Plastic bags

Supermarkets bought nearly a quarter fewer plastic bags last year compared to 2016/17 

Plastic bag sales in England’s biggest seven supermarkets have dropped by nearly 90% since the government introduced its 5p charge three years ago, according to new government figures revealed today.

The statistics, covering Asda, Marks & Spencer, Morrisons, Sainsbury’s, Co-op, Tesco and Waitrose, also show the supermarkets bought nearly a quarter fewer plastic bags last year compared to 2016/17 - a decrease of almost 300 million.

It is the equivalent to just 19 bags per person in England, compared to 140 bags when the government introduced a 5p charge in 2015, a reduction of 86%.

The figures come amid a raft of government fiscal measures to cut down on plastic, including proposals revealed in January to extend the 5p charge to cover almost all retailers.

Ministers are also planning a deposit return scheme for plastic bottles and new taxes on single-use plastics.

“These figures demonstrate the collective impact we can make to help the environment by making simple changes to our daily routines,” said environment secretary Michael Gove.

“We want businesses to continue to look at what they can do to help improve our environment to leave it in a better state than we found it.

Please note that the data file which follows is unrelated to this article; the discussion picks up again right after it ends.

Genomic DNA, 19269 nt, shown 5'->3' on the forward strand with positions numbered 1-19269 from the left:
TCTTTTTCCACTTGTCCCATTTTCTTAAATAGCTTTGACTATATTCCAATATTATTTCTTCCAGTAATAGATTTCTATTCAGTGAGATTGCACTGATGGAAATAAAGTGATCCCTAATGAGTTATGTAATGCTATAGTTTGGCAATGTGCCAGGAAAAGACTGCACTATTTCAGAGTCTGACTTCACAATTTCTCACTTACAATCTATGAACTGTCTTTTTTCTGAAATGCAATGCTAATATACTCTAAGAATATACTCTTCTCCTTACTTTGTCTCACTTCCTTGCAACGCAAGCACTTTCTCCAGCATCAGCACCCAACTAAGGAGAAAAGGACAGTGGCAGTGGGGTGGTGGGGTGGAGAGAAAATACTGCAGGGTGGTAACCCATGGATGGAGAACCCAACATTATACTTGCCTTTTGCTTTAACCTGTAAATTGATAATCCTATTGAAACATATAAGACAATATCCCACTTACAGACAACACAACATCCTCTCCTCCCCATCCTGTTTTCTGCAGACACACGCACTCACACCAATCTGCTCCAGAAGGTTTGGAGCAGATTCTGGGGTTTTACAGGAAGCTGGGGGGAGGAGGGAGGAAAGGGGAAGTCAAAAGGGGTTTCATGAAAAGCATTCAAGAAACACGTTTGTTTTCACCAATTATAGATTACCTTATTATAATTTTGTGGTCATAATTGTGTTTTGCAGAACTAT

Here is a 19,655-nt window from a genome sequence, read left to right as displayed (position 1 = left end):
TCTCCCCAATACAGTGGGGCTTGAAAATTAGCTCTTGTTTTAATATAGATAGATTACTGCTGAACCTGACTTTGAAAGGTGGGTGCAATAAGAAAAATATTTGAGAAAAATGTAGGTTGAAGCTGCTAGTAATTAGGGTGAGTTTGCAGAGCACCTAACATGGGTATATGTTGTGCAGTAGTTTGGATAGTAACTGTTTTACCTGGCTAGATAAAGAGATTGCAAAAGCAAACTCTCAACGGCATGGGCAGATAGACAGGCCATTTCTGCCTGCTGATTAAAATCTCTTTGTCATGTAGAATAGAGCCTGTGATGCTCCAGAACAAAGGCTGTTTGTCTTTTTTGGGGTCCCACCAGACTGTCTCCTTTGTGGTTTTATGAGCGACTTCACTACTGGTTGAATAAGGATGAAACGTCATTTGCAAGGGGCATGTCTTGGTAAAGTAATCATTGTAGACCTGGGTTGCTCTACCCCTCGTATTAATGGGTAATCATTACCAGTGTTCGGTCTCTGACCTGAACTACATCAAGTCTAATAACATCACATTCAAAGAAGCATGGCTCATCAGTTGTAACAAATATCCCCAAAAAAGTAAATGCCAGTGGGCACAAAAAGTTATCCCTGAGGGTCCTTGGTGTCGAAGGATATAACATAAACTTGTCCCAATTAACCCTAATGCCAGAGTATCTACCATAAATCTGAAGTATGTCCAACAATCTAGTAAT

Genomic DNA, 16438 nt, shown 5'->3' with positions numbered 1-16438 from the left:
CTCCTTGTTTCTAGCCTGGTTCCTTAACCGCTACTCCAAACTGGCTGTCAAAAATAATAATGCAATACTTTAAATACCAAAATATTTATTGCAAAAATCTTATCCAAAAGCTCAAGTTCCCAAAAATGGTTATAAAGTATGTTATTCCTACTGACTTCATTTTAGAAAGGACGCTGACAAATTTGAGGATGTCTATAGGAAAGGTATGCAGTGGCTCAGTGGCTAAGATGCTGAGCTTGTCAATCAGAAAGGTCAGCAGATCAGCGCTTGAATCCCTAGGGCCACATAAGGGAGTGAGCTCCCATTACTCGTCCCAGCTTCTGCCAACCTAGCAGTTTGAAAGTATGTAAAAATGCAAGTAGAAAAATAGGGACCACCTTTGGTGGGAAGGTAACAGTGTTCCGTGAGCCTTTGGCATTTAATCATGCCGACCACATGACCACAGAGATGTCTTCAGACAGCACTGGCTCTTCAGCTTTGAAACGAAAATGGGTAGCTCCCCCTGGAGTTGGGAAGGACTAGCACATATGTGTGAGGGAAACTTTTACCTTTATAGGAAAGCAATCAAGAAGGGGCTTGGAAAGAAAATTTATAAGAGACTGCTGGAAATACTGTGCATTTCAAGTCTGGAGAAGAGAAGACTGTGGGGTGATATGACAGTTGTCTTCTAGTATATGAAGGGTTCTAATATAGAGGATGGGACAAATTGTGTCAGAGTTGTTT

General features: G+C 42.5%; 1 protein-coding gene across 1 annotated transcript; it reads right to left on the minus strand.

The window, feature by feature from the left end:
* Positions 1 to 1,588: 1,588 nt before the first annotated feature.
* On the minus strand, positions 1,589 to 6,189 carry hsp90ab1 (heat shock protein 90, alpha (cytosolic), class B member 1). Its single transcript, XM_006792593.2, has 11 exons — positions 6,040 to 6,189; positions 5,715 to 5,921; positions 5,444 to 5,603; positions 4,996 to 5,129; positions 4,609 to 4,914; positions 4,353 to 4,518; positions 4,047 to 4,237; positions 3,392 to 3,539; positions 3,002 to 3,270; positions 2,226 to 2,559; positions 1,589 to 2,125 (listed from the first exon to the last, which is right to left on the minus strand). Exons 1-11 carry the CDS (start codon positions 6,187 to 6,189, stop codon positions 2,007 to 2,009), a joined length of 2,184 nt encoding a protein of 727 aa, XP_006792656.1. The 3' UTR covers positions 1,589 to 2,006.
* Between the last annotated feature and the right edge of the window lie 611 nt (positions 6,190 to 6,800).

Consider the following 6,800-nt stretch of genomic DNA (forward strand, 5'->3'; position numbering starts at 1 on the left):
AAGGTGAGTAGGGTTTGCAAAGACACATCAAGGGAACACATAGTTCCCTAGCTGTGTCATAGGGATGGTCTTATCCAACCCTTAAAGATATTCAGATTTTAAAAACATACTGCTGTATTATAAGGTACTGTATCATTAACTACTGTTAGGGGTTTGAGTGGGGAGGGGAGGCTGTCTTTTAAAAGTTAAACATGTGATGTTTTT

“It is only by working together we will reverse the rising tide of plastic waste finding its way into our rivers, seas and oceans and the catastrophic impact this is having on our marine environment.”

A recent study by the Centre for Environment, Fisheries and Aquaculture Science revealed that since the 5p charge was introduced, there has been an estimated 50% reduction in plastic bag marine litter. More than nine billion plastic bags have been taken out of circulation, it said.

“Every plastic bag not purchased is one which will not end up in our sea, damaging habitats or harming marine life,” said Thomas Maes, marine litter scientist at Cefas. “Since efforts from across Europe came into effect, including the UK’s 5p charge, we have observed a sharp decline in the percentage of plastic bags captured by fishing nets on our trawl surveys of the sea floor around the UK as compared to 2010.

“It is encouraging to see the efforts to reduce plastic bag usage by all of society, whether the public, industry, NGOs or government. These figures show that by working together we can tackle the marine litter problem by reducing, reusing and recycling.”

Today’s figures also reveal that for 2017/18 5p plastic bag sales contributed nearly £60m to charities and other good causes.